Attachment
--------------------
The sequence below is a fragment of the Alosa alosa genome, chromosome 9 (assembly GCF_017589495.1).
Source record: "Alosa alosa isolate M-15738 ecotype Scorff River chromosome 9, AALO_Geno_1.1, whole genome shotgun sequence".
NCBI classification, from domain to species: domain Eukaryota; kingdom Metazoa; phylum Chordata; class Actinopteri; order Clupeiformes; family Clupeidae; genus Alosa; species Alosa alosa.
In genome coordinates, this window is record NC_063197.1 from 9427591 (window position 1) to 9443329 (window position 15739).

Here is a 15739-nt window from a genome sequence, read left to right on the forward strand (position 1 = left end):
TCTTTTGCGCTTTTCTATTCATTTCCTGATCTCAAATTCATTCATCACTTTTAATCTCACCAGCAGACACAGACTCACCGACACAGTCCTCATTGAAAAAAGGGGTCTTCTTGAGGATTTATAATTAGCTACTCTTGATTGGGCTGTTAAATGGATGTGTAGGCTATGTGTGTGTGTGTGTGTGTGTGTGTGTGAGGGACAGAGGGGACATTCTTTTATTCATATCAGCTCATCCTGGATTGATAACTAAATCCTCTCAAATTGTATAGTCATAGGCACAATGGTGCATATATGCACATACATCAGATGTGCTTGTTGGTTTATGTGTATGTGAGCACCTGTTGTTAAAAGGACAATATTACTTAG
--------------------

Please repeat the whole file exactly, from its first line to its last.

The sequence below is a fragment of the Alosa alosa genome, chromosome 9 (assembly GCF_017589495.1).
Source record: "Alosa alosa isolate M-15738 ecotype Scorff River chromosome 9, AALO_Geno_1.1, whole genome shotgun sequence".
NCBI classification, from domain to species: domain Eukaryota; kingdom Metazoa; phylum Chordata; class Actinopteri; order Clupeiformes; family Clupeidae; genus Alosa; species Alosa alosa.
In genome coordinates, this window is record NC_063197.1 from 9427591 (window position 1) to 9443329 (window position 15739).

Here is a 15739-nt window from a genome sequence, read left to right on the forward strand (position 1 = left end):
TCTTTTGCGCTTTTCTATTCATTTCCTGATCTCAAATTCATTCATCACTTTTAATCTCACCAGCAGACACAGACTCACCGACACAGTCCTCATTGAAAAAAGGGGTCTTCTTGAGGATTTATAATTAGCTACTCTTGATTGGGCTGTTAAATGGATGTGTAGGCTATGTGTGTGTGTGTGTGTGTGTGTGTGTGAGGGACAGAGGGGACATTCTTTTATTCATATCAGCTCATCCTGGATTGATAACTAAATCCTCTCAAATTGTATAGTCATAGGCACAATGGTGCATATATGCACATACATCAGATGTGCTTGTTGGTTTATGTGTATGTGAGCACCTGTTGTTAAAAGGACAATATTACTTAG